When this peculiar ad appears in the newspaper, dozens of children enroll to take a series of mysterious, mind-bending tests. (And you, dear listener, can test your wits right alongside them.) But in the end just four very special children will succeed. Their challenge: to go on a secret mission that only the most intelligent and resourceful children could complete. To accomplish it they will have to go undercover at the Learning Institute for the Very Enlightened, where the only rule is that there are no rules.
As our heroes face physical and mental trials beyond their wildest imaginations, they have no choice but to turn to each other for support. But with their newfound friendship at stake, will they be able to pass the most important test of all?
Welcome to the mysterious benedict society.
I had seen this title floating around the blogosphere, so when I saw it at the library I decided I'd give it a go.

Borrowed:
Priestblock 25487: A Memoir of Dachau by Jean Bernard; 2008.
In May 1941, Father Jean Bernard was arrested for denouncing the Nazis and deported from his native Luxembourg to Dachau's "Priest Block," a barracks that housed more than 3,000 clergymen of various denominations (the vast majority Roman Catholic priests).

Priestblock 25487 tells the gripping true story of his survival amid inhuman brutality and torture.
This inspiring book, originally published in Germany in 1963, was adapted into the award-winning film The Ninth Day in 2004.
Now translated into English for the first time, Priestblock features a Preface by Seán Cardinal O'Malley, Archbishop of Boston, and an Introduction by Robert Royal.
I'd like to thank Zombie Girrl for lending me her copy of Pristblock 25487.

Review:
Pegasus ARC by Robin McKinley; Nov. 2nd, 2010.
A gorgeously-written fantasy about the friendship between a princess and her pegasus

Because of a thousand-year-old alliance between humans and pegasi, Princess Sylviianel is ceremonially bound to Ebon, her own pegasus, on her twelfth birthday. The two species coexist peacefully, despite the language barriers separating them. Humans and pegasi both rely on specially-trained Speaker magicians as the only means of real communication.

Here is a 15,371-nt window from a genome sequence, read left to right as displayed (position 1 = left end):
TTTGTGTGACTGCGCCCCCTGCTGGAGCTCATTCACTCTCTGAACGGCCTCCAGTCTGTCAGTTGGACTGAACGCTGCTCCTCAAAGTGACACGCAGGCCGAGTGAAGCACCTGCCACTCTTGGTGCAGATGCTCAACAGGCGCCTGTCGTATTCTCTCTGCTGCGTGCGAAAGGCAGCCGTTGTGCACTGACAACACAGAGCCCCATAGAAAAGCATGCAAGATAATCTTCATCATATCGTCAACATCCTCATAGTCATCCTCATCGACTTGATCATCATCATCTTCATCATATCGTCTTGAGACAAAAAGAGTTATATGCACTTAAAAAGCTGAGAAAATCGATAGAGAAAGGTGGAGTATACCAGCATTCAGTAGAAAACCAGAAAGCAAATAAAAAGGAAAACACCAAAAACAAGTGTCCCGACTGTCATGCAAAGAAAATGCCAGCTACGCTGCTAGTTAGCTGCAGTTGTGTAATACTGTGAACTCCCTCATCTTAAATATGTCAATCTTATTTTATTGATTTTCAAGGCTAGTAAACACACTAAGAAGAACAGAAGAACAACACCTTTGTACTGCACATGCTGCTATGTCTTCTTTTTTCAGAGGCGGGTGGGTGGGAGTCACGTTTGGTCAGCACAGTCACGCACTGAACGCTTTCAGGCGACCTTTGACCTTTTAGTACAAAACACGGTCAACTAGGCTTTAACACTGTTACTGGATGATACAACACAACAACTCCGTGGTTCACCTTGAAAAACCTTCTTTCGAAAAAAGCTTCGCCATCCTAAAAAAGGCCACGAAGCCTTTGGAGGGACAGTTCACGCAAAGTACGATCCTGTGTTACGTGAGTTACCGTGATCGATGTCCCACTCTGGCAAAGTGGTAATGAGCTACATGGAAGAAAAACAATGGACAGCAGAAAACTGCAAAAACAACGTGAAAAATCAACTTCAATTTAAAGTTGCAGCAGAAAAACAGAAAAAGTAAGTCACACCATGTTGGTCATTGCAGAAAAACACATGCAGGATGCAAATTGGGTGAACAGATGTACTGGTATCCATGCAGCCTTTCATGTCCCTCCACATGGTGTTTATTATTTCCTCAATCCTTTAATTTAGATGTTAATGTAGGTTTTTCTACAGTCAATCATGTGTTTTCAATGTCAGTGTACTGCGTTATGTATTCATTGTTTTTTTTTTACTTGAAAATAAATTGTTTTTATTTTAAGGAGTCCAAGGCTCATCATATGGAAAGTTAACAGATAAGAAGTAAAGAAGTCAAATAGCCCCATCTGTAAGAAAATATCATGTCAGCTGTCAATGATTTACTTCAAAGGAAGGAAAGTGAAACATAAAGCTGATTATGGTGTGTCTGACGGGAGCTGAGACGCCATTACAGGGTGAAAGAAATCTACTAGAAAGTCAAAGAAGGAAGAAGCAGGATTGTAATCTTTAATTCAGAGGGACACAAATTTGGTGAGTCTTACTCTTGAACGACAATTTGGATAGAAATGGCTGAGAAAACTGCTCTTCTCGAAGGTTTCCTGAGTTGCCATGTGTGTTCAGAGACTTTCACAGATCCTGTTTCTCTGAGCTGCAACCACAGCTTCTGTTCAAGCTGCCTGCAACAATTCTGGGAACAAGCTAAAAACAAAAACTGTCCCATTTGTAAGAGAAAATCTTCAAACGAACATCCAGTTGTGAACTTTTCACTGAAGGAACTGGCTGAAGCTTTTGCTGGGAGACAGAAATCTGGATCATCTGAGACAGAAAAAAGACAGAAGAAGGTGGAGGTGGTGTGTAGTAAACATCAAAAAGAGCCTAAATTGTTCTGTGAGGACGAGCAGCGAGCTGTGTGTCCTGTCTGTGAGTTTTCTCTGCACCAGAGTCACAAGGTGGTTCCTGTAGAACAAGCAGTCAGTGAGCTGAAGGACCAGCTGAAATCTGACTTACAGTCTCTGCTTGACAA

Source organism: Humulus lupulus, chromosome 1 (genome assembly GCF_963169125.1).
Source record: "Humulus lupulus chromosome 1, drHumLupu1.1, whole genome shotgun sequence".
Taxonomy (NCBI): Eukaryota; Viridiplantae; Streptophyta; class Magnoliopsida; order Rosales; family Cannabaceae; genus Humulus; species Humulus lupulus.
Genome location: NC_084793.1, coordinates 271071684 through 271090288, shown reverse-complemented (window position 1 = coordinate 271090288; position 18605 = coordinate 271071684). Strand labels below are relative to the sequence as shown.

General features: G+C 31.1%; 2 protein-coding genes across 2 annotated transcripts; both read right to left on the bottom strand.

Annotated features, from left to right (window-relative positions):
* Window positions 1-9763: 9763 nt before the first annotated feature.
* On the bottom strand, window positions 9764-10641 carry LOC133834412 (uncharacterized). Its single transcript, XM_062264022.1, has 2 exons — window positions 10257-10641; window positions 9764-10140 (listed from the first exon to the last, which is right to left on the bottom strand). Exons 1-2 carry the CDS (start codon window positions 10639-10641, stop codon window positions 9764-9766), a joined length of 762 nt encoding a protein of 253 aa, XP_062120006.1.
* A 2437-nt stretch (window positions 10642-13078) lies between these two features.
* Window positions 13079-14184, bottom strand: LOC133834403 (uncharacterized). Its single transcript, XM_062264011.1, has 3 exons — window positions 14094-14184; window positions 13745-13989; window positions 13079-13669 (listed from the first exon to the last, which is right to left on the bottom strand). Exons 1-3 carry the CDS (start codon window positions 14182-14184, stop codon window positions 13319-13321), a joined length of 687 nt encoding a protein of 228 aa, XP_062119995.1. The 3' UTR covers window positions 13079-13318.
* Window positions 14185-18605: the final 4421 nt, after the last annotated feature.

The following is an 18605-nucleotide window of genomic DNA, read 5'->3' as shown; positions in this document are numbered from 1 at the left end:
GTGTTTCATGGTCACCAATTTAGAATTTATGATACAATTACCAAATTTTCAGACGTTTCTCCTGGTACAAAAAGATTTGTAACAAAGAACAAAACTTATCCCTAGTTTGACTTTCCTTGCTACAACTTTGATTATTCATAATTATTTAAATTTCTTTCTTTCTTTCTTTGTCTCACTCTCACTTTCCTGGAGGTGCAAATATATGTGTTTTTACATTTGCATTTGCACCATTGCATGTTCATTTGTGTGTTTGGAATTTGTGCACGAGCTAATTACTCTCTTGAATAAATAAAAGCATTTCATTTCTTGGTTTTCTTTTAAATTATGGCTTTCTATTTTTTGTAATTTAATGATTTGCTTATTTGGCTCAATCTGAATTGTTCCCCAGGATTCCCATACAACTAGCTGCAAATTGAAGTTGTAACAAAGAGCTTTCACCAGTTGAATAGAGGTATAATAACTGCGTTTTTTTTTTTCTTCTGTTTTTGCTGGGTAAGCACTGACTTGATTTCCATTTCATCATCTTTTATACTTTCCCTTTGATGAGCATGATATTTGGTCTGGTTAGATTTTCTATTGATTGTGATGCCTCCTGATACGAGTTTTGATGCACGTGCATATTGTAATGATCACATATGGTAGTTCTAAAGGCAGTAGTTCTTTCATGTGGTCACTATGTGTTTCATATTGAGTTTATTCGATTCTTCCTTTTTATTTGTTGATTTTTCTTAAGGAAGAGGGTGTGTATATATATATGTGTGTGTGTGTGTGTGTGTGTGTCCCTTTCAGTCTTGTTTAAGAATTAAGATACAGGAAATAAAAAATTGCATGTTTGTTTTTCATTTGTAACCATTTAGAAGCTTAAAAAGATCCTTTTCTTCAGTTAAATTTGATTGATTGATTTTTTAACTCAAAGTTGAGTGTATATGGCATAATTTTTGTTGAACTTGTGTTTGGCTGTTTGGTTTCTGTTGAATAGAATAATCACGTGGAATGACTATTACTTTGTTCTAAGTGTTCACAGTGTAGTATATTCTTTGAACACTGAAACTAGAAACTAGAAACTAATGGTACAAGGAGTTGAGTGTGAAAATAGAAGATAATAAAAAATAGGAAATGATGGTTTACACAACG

But it’s different for Sylvi and Ebon. They can understand each other. They quickly grow close—so close that their bond becomes a threat to the status quo—and possibly to the future safety of their two nations. (synopsis from goodreads.com)
I'd like to thank Sara from Penguin Group. I really cannot wait to read Robin McKinley's latest book.

I do believe that that is it for me this week in books. Hope you guys had a fantastic week.

16 comments:

  1. oh my gosh, you got pegasus! I can't wait to read that one! happy reading :)

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  2. Melissa: Thanks, I'm super excited about it too. ^_^

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  3. Ooh, Pegasus! =D Looking forward to your review of this!

    Happy reading. =)

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  4. What a nice assortment of books. I love the Ranger's Apprentice series. I am also very eager to read Pegasus. My mailboxes are here and here. Happy reading!

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  5. Wow, great haul! Pagasus looks and sounds GOOD! And so does the Mysterious Benedict Society.

    My mailbox is here. Not as awesome as yours though. XD

    Thanks for the post and happy reading!Btw, I just followed you and am looking forawrds to more!

    ●▬▬▬๑۩Tina @ Book Couture۩๑▬▬▬▬●

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  6. Great books! Have fun reading! I would love to read Pegasus too.

    Here's what's In My Mailbox

    Misha

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  7. Pegasus!!! Congrats. :P I hope you enjoy!

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  8. The Blue Girl does sounds amazing. I have not heard of it before, going to look that one up. ;) Great books this week. Happy reading to YOU.

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  9. Great mailbox! So many wonderful books. My IMM Birthday Edition is here.

    xx,
    E.J
    From the Shadows

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  10. Nice books! Pegasus looks to be really good.

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  11. Pegasus sounds really cool. Might wanna try that. I own The Mysterious Benedict Society and Glass Houses. They are amazing books!

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  12. Nice haul. One day, I will read the Morganville books. Here's what was In My Mailbox.

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  13. Nice mailbox! I've been wanting to read Glass Houses for a while now.

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  14. Pegasus looks interesting, plus the cover is beautiful.

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  15. I really loved Glass Houses as well! And Charles de Lint is one of those authors that I keep meaning to read.. hope you enjoy all of your books :)

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Keep on being awesome!